How an Elvis Impersonator Helped Change Super Bowl History

FootballOnce upon a time, not so long ago, Super Bowl halftime shows were kind of an afterthought. For years, decades even, school marching bands and Disney-themed floats took to the field.

One notable early exception came in 1972, when Ella Fitzgerald performed “Mack the Knife” with trumpeter Al Hirt. Sure, there were others on occasion, but the choices continued to be stuck in World War II-generation entertainers — all the way into the 1980s — with the likes of George Burns, Mickey Rooney, and 40s big band singer, Helen O’Connell.

Nothing against that era of entertainment, but it wasn’t targeting the majority of much younger viewers. Besides missing the mark on demographics, doesn’t the oft-highest viewed program of the year deserve something a little more spectacular? In fact, it’s such a big event, many people watching aren’t even hardcore sports fans.

Things changed in 1989 when producer Dan Witkowski created a show that included 2,000 dancers from the South Florida area. Better yet, it was first broadcasted 3-D television event.

While the theme could still be accused of having an off-the-Vegas-strip style, with a 50s-themed performance that included Elvis impersonator Elvis Presto, the ambition of it all upped the ante for halftime shows.

“All of the baby boomers were trying to cling on to the past and so it just all kind of clicked from that standpoint,” said Witkowski, explaining the theme of his show. He also explained:

“The [NFL] commissioner [Pete Rozelle] had not been in favor of using celebrity types for the halftime show… It was generally marching bands or Disney doing something with parade floats and so we thought, ‘Oh let’s have a little fun with this and do something silly.’”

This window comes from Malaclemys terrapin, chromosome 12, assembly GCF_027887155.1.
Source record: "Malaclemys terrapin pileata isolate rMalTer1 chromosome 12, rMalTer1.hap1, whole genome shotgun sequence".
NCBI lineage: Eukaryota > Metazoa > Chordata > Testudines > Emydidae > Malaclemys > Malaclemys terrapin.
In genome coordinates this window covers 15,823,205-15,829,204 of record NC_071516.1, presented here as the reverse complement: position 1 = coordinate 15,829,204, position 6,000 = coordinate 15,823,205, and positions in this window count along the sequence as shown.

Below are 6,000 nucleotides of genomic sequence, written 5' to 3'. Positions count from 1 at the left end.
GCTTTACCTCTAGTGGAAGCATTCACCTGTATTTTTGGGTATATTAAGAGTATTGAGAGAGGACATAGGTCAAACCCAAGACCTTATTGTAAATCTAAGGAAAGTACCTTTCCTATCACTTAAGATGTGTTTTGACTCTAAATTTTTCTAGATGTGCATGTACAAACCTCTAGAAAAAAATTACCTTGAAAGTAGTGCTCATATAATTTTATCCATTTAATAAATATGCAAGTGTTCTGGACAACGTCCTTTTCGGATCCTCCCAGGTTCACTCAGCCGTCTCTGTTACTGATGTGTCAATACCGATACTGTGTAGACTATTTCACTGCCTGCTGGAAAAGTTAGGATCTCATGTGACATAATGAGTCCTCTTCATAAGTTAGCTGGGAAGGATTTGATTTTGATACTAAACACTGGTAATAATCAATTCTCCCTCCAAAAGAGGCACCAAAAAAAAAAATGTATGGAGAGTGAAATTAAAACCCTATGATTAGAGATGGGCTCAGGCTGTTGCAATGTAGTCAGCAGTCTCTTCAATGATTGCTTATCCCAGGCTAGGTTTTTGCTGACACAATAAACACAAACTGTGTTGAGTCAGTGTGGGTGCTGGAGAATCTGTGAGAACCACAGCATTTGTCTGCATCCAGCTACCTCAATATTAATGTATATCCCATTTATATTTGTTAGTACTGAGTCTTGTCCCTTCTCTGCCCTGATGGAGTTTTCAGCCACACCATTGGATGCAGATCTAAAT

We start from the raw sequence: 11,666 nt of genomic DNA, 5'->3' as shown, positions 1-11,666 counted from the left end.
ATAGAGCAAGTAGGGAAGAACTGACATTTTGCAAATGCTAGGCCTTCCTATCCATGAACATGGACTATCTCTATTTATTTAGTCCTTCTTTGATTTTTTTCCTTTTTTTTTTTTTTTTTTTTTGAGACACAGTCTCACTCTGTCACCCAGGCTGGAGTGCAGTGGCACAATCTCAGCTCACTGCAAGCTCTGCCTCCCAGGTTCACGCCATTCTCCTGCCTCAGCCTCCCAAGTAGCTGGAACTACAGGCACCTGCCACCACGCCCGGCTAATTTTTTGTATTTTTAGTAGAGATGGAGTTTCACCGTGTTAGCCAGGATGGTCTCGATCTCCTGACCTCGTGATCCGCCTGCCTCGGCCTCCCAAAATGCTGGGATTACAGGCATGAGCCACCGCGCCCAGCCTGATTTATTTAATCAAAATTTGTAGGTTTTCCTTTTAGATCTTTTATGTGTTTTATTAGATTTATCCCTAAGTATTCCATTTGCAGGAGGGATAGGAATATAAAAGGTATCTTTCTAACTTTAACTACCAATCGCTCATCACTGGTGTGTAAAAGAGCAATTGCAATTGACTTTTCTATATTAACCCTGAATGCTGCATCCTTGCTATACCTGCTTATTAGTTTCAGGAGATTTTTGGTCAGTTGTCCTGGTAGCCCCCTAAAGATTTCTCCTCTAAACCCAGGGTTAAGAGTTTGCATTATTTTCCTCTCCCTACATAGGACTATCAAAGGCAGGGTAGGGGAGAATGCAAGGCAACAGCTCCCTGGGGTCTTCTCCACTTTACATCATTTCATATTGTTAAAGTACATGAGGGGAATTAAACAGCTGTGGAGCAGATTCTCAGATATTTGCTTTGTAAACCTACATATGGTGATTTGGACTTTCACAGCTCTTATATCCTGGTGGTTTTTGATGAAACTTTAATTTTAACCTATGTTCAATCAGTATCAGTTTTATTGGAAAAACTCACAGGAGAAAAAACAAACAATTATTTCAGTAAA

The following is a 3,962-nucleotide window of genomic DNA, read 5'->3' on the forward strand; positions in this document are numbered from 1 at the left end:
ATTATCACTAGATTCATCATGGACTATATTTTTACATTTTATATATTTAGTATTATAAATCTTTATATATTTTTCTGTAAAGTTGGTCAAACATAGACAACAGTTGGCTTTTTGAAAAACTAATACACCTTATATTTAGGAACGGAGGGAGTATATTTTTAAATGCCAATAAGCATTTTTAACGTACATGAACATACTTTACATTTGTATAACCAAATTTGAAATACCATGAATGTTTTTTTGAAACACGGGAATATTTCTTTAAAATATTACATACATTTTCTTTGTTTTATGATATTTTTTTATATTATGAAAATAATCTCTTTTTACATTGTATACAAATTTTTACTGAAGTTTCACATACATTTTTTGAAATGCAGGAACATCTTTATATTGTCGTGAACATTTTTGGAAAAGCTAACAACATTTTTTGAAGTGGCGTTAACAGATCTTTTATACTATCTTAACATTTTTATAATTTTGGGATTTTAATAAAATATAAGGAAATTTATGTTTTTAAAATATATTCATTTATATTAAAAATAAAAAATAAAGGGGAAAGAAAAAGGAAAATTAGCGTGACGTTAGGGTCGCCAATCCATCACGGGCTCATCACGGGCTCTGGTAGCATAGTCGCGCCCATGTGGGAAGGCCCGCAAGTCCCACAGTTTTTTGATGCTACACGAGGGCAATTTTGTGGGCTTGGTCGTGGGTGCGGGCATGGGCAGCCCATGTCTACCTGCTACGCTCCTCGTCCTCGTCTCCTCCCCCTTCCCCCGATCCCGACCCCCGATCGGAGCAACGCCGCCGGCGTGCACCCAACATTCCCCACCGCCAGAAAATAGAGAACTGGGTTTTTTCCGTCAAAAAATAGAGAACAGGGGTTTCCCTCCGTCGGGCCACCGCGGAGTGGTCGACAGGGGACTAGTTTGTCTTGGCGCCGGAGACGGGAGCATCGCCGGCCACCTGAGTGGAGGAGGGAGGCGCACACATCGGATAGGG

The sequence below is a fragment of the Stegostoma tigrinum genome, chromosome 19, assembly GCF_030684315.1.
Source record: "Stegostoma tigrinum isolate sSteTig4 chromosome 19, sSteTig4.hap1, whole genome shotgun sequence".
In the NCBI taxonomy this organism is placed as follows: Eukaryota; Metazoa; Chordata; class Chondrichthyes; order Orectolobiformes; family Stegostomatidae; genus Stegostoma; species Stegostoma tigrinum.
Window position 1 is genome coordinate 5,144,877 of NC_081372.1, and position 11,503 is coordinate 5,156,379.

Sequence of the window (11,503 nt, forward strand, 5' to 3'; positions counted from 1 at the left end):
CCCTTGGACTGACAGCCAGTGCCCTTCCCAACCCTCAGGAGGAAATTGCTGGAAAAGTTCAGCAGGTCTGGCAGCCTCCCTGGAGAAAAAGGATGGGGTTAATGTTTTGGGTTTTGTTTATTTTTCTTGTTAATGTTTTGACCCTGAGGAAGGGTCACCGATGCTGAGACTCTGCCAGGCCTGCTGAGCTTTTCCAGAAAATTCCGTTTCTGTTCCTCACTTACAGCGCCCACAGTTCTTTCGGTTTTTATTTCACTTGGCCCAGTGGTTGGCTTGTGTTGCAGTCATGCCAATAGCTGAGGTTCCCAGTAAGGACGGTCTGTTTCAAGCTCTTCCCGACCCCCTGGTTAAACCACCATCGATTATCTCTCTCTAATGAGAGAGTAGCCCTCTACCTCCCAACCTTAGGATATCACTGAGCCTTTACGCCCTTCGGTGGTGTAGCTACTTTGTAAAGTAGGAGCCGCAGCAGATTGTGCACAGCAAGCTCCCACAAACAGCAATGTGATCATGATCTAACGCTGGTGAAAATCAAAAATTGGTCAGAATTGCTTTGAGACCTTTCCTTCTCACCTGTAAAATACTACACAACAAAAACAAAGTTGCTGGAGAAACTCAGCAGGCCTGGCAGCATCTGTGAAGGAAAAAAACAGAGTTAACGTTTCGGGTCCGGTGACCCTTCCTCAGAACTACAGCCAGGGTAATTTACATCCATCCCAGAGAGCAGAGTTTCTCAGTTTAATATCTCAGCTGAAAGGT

That he did. Oh, we forgot to mention that Witkowski got to ride in the Weinermobile: “You haven’t lived until you’ve ridden shotgun in the Oscar Meyer Weinermobile.”

The next year, the NFL reverted to its old ways with a salute to the host city of New Orleans that included clarinetist Pete Fountain and Louisiana fiddle player, Doug Kershaw. But in 1991 the halftime show included New Kids On The Block. While the boy band didn’t carry much heft, it did mark a first, in that it was an entertainment act that appealed to the youth of the day… even if they had to wait until it was broadcasted after the game, due to the network’s coverage of Operation Desert Storm.

The real breakthrough came when Michael Jackson performed at Super Bowl XXVII in 1993, which helped bring a record-breaking television audience of 133.4 million viewers.

This could be considered the “wake-up call” moment for the NFL, leading to every subsequent halftime production deliberately targeting high profile pop, rock, country and R&B acts.

While the King of Pop may have created the breakthrough moment, it could be said that an ambitious, albeit hokey, production of an Elvis impersonator singing and performing magic tricks in 3D was where it really began.

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